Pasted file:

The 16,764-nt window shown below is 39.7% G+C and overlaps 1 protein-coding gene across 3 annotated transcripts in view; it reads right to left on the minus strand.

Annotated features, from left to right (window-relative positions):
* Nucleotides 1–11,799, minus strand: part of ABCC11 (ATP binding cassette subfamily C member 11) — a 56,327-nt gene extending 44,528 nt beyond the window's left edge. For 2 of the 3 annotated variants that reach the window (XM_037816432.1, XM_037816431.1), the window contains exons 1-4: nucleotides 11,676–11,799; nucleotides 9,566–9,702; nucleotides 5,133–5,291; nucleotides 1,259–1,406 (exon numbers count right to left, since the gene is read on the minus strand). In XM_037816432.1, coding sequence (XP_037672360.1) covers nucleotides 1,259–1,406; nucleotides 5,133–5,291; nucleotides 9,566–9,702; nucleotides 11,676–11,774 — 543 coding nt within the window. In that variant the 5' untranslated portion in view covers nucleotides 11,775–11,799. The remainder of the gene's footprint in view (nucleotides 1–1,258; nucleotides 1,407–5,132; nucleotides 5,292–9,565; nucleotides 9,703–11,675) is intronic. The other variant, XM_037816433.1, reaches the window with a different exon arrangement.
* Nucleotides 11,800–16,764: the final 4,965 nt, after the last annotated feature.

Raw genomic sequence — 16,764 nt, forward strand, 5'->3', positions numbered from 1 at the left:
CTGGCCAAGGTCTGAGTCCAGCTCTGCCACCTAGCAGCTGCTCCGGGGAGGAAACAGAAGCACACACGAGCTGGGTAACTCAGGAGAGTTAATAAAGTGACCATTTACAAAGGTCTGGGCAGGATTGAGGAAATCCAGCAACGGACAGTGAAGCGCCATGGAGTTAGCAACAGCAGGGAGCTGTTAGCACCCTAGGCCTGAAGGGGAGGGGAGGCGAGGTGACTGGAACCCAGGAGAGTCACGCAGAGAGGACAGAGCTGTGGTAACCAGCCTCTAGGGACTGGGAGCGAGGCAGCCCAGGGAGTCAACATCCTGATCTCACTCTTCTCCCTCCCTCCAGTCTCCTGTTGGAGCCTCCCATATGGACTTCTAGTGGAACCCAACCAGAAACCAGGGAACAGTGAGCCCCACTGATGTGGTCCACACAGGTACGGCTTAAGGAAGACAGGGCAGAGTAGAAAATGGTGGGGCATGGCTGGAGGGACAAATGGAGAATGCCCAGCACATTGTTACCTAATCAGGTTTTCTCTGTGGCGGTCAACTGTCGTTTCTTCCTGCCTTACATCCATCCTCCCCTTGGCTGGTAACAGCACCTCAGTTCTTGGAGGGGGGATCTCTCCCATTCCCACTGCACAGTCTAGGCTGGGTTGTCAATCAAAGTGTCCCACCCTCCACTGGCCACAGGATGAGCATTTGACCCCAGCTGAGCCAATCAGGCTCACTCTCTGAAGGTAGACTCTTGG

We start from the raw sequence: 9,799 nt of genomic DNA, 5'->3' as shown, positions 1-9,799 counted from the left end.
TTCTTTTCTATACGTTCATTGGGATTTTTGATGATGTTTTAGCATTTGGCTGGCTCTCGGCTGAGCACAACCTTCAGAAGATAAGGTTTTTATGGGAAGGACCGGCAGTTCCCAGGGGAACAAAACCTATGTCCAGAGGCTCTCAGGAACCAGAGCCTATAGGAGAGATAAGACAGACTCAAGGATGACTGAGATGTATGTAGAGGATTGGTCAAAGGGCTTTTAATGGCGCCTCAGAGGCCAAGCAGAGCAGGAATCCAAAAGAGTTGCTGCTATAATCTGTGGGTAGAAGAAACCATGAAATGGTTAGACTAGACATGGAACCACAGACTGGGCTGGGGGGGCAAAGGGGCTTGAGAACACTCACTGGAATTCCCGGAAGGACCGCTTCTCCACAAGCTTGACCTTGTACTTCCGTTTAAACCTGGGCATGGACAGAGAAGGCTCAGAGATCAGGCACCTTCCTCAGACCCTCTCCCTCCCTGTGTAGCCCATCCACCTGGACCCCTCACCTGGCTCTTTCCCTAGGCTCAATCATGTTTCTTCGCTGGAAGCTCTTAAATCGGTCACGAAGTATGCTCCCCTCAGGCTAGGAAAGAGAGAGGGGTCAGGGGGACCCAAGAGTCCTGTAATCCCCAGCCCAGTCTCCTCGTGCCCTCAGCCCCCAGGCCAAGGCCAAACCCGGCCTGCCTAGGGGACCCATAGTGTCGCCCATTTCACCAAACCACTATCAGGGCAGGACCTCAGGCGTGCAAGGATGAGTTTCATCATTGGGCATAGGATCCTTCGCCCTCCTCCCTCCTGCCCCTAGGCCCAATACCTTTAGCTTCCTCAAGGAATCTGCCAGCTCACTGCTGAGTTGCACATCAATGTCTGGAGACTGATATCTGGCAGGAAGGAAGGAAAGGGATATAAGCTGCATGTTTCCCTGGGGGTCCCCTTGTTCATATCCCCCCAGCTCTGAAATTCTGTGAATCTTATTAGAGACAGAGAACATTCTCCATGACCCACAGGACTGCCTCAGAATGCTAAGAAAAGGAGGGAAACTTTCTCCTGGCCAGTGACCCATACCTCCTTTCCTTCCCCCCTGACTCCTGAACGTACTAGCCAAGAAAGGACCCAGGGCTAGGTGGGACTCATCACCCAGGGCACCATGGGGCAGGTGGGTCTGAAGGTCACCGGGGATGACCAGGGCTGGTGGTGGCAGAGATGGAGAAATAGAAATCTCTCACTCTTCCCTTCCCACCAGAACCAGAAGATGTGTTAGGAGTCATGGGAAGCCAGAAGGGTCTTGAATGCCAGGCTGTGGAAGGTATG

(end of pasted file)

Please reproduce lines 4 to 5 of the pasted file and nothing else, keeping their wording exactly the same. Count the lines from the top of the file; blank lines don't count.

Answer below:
* Nucleotides 11,800–16,764: the final 4,965 nt, after the last annotated feature.

Raw genomic sequence — 16,764 nt, forward strand, 5'->3', positions numbered from 1 at the left: